At St. Patrick's Catholic Primary School the development of Mathematical skills is at the forefront of our teaching.
We teach Maths daily as a discrete subject from Year 1 to Year 6 following the Primary English Curriculum 2014, with opportunities for Numeracy in the Foundation Stage being incorporated within the child’s day according to principles of the Early Years Foundation Stage (EYFS).
In Key Stage 1 and 2 children are taught Maths daily, according to the 2014 National Curriculum. Within our lessons we use a wide range of teaching techniques including incorporating concrete, pictorial and abstract methods for calculations. In additional to daily Maths lessons we have daily mental maths and calculation sessions where the children are given the opportunity to use and apply their learning. As a school we continuously strive to imbed mathematical ideas and concepts throughout the day making meaningful links to the real world.
Within our Maths we plan to allow opportunities for the children to improve not only their fluency of mathematical calculation and concepts but also to develop Mathematical thinking through the use of problem solving and reasoning tasks. The children are exposed to a variety of Mathematical concepts and vocabulary and Mathematical talk is actively encouraged to allow the children chance to talk through and share their understanding.
National Curriculum Aims
To ensure that all pupils:
become fluent in the fundamentals of mathematics, including through varied and frequent practice with increasingly complex problems over time, so that pupils develop conceptual understanding and the ability to recall and apply knowledge rapidly and accurately.
reason mathematically by following a line of enquiry, conjecturing relationships and generalisations, and developing an argument, justification or proof using mathematical language
can solve problems by applying their mathematics to a variety of routine and non-routine problems with increasing sophistication, including breaking down problems into a series of simpler steps and persevering in seeking solutions.
To ensure that pupils:
develop confidence and mental fluency with whole numbers, counting and place value. This should involve working with numerals, words and the four operations, including with practical resources.
develop their ability to recognise, describe, draw, compare and sort different shapes and use the related vocabulary. Teaching should also involve using a range of measures to describe and compare different quantities such as length, mass, capacity/volume, time and money.
By the end of year 2, pupils should know the number bonds to 20 and be precise in using and understanding place value. An emphasis on practice at this early stage will aid fluency. Pupils should read and spell mathematical vocabulary, at a level consistent with their increasing word reading and spelling knowledge at key stage 1.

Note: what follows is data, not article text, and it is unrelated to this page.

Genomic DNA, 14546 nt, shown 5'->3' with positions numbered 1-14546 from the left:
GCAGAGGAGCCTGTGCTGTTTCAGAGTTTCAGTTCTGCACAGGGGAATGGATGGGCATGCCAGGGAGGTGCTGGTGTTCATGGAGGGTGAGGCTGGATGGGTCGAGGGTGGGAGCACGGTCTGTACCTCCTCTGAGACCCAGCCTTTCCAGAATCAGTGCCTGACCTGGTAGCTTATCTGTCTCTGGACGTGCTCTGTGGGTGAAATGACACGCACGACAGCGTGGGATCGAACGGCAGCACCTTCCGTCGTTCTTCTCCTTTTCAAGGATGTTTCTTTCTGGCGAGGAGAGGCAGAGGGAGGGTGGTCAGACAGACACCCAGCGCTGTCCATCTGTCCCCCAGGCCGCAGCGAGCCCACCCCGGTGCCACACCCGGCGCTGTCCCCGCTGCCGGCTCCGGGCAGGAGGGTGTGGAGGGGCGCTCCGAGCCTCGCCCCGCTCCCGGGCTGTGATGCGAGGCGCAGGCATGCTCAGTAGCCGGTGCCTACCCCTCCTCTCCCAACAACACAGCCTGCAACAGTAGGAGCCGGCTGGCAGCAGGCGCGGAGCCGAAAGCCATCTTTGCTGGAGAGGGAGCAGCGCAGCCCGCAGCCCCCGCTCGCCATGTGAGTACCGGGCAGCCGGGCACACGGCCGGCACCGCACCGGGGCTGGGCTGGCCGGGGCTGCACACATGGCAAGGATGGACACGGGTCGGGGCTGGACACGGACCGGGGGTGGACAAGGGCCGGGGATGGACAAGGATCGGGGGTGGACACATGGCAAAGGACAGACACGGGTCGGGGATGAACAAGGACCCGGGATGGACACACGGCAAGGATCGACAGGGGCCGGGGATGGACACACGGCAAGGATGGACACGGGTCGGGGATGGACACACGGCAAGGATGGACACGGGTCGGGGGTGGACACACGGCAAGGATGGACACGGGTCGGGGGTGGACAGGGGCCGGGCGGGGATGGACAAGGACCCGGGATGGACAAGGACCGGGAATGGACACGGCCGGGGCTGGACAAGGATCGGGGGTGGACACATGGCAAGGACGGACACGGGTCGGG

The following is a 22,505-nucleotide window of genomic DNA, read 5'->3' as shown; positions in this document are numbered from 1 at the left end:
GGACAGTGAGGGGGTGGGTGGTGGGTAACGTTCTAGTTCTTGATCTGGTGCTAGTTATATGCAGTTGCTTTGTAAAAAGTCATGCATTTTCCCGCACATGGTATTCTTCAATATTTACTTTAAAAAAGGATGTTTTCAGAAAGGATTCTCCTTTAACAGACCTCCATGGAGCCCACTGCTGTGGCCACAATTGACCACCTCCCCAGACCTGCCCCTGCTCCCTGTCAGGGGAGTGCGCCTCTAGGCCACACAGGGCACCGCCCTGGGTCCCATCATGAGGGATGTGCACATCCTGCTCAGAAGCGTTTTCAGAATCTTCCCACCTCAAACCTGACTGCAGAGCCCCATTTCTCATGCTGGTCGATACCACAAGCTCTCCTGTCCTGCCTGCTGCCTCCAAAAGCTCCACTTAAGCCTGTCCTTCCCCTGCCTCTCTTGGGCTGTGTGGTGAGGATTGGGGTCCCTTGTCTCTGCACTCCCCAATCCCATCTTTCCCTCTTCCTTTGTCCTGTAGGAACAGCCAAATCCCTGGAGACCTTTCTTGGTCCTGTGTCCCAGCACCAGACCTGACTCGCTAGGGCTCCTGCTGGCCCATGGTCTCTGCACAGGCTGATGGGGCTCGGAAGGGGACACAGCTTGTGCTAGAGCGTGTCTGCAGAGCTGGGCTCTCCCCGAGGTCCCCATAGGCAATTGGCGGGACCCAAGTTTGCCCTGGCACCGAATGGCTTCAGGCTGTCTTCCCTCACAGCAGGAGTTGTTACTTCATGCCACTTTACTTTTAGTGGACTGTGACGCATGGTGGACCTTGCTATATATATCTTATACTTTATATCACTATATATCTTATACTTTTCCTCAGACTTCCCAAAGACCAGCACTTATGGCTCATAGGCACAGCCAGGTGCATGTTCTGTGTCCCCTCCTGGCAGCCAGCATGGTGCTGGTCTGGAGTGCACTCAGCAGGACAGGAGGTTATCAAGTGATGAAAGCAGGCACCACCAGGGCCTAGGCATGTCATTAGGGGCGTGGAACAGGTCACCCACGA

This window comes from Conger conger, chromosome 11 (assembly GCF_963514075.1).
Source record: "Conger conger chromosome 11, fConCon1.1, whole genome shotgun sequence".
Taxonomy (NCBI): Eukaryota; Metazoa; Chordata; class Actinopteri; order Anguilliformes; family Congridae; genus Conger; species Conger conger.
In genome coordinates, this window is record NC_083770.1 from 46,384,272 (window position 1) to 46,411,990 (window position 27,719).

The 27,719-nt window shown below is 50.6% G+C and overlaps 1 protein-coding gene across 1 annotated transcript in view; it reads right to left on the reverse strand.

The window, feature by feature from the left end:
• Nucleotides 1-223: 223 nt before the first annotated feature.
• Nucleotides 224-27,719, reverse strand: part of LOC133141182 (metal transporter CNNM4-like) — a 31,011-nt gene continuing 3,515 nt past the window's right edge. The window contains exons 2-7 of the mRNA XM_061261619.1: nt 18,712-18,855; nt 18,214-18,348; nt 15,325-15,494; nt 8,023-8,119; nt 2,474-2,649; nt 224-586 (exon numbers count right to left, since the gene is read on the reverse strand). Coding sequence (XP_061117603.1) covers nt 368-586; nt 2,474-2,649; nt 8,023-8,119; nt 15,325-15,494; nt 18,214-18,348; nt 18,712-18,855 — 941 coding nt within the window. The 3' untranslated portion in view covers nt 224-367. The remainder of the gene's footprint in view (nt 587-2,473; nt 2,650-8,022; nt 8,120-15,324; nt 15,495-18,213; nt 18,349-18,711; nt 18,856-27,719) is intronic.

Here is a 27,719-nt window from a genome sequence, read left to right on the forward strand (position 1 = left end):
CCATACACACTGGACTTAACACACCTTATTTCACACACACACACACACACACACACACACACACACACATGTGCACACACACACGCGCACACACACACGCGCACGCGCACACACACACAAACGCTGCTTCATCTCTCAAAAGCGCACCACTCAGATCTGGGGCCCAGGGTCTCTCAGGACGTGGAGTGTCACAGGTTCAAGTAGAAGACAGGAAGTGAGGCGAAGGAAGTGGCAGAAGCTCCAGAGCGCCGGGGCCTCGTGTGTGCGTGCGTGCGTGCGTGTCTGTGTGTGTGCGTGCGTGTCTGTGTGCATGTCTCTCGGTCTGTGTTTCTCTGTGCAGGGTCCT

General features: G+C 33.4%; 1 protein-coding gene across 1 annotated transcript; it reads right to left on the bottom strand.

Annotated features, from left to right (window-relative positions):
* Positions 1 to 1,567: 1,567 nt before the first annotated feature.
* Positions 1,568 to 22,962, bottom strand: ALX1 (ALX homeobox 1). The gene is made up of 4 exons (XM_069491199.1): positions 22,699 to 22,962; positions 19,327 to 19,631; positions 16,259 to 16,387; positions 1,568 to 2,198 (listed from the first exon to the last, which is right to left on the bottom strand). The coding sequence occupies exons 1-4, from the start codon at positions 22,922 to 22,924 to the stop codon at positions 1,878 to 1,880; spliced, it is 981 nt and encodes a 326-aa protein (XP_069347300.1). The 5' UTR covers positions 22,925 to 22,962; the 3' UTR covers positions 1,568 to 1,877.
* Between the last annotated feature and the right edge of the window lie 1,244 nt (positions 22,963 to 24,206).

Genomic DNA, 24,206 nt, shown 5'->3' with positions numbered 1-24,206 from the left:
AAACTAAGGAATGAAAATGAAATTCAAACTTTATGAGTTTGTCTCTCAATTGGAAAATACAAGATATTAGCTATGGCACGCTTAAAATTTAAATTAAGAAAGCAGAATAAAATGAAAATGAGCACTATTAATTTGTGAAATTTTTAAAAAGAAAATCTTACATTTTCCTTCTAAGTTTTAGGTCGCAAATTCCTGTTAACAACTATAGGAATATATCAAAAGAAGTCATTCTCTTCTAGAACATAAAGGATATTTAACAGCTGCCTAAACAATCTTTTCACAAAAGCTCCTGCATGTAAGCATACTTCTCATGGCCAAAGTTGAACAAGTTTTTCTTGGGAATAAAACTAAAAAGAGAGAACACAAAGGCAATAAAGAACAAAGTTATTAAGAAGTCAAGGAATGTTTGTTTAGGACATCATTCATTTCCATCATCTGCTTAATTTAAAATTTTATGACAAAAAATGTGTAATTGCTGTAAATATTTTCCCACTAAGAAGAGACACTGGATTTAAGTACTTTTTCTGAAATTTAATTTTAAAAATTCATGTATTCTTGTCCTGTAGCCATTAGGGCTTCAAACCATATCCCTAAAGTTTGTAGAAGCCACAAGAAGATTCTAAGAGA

LOWER KS2 (Y3&4)
To ensure that pupils:
become increasingly fluent with whole numbers and the four operations, including number facts and the concept of place value. This should ensure that pupils develop efficient written and mental methods and perform calculations accurately with increasingly large whole numbers.
develop their ability to solve a range of problems, including with simple fractions and decimal place value. Teaching should also ensure that pupils draw with increasing accuracy and develop mathematical reasoning so they can analyse shapes and their properties, and confidently describe the relationships between them. It should ensure that they can use measuring instruments with accuracy and make connections between measure and number.
By the end of year 4, pupils should have memorised their multiplication tables up to and including the 12 multiplication table and show precision and fluency in their work. Pupils should read and spell mathematical vocabulary correctly and confidently, using their growing word reading knowledge and their knowledge of spelling.
UPPER KS2 (Y5&6)
To ensure that pupils:
extend their understanding of the number system and place value to include larger integers. This should develop the connections that pupils make between multiplication and division with fractions, decimals, percentages and ratio.
develop their ability to solve a wider range of problems, including increasingly complex properties of numbers and arithmetic, and problems demanding efficient written and mental methods of calculation. With this foundation in arithmetic, pupils are introduced to the language of algebra as a means for solving a variety of problems. Teaching in geometry and measures should consolidate and extend knowledge developed in number. Teaching should also ensure that pupils classify shapes with increasingly complex geometric properties and that they learn the vocabulary they need to describe them.
By the end of year 6, pupils should be fluent in written methods for all four operations, including long multiplication and division, and in working with fractions, decimals and percentages. Pupils should read, spell and pronounce mathematical vocabulary correctly.